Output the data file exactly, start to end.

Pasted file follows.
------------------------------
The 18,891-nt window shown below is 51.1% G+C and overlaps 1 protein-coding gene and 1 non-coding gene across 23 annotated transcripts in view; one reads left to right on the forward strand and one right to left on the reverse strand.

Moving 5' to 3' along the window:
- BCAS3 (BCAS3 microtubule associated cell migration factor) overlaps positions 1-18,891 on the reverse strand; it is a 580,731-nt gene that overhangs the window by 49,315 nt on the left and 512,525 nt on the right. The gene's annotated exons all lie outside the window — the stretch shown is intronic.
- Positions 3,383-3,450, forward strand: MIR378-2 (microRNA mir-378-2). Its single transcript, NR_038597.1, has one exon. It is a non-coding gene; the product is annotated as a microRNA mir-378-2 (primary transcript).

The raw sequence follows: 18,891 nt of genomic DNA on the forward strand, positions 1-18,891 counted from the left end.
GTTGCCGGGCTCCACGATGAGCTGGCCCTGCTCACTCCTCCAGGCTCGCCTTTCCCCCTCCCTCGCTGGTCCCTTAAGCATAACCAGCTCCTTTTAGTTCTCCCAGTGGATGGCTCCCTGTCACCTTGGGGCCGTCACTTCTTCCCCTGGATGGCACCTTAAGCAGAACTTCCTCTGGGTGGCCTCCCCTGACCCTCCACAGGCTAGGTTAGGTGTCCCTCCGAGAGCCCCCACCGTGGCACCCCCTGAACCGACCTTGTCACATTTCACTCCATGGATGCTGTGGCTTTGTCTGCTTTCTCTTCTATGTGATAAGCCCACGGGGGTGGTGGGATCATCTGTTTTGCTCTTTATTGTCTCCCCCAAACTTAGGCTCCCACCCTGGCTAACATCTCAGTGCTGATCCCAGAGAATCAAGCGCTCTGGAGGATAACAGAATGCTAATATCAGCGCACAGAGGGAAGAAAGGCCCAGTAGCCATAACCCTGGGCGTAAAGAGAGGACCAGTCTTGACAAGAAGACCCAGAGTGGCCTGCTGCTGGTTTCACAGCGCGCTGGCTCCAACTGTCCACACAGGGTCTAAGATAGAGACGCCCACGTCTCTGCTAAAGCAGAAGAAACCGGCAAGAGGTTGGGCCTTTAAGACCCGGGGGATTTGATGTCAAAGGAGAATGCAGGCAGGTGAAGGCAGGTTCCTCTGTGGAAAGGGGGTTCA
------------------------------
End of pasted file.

The 18,891-nt window shown below is 51.1% G+C and overlaps 1 protein-coding gene and 1 non-coding gene across 23 annotated transcripts in view; one reads left to right on the forward strand and one right to left on the reverse strand.

Moving 5' to 3' along the window:
- BCAS3 (BCAS3 microtubule associated cell migration factor) overlaps positions 1-18,891 on the reverse strand; it is a 580,731-nt gene that overhangs the window by 49,315 nt on the left and 512,525 nt on the right. The gene's annotated exons all lie outside the window — the stretch shown is intronic.
- Positions 3,383-3,450, forward strand: MIR378-2 (microRNA mir-378-2). Its single transcript, NR_038597.1, has one exon. It is a non-coding gene; the product is annotated as a microRNA mir-378-2 (primary transcript).

The raw sequence follows: 18,891 nt of genomic DNA on the forward strand, positions 1-18,891 counted from the left end.
GTTGCCGGGCTCCACGATGAGCTGGCCCTGCTCACTCCTCCAGGCTCGCCTTTCCCCCTCCCTCGCTGGTCCCTTAAGCATAACCAGCTCCTTTTAGTTCTCCCAGTGGATGGCTCCCTGTCACCTTGGGGCCGTCACTTCTTCCCCTGGATGGCACCTTAAGCAGAACTTCCTCTGGGTGGCCTCCCCTGACCCTCCACAGGCTAGGTTAGGTGTCCCTCCGAGAGCCCCCACCGTGGCACCCCCTGAACCGACCTTGTCACATTTCACTCCATGGATGCTGTGGCTTTGTCTGCTTTCTCTTCTATGTGATAAGCCCACGGGGGTGGTGGGATCATCTGTTTTGCTCTTTATTGTCTCCCCCAAACTTAGGCTCCCACCCTGGCTAACATCTCAGTGCTGATCCCAGAGAATCAAGCGCTCTGGAGGATAACAGAATGCTAATATCAGCGCACAGAGGGAAGAAAGGCCCAGTAGCCATAACCCTGGGCGTAAAGAGAGGACCAGTCTTGACAAGAAGACCCAGAGTGGCCTGCTGCTGGTTTCACAGCGCGCTGGCTCCAACTGTCCACACAGGGTCTAAGATAGAGACGCCCACGTCTCTGCTAAAGCAGAAGAAACCGGCAAGAGGTTGGGCCTTTAAGACCCGGGGGATTTGATGTCAAAGGAGAATGCAGGCAGGTGAAGGCAGGTTCCTCTGTGGAAAGGGGGTTCA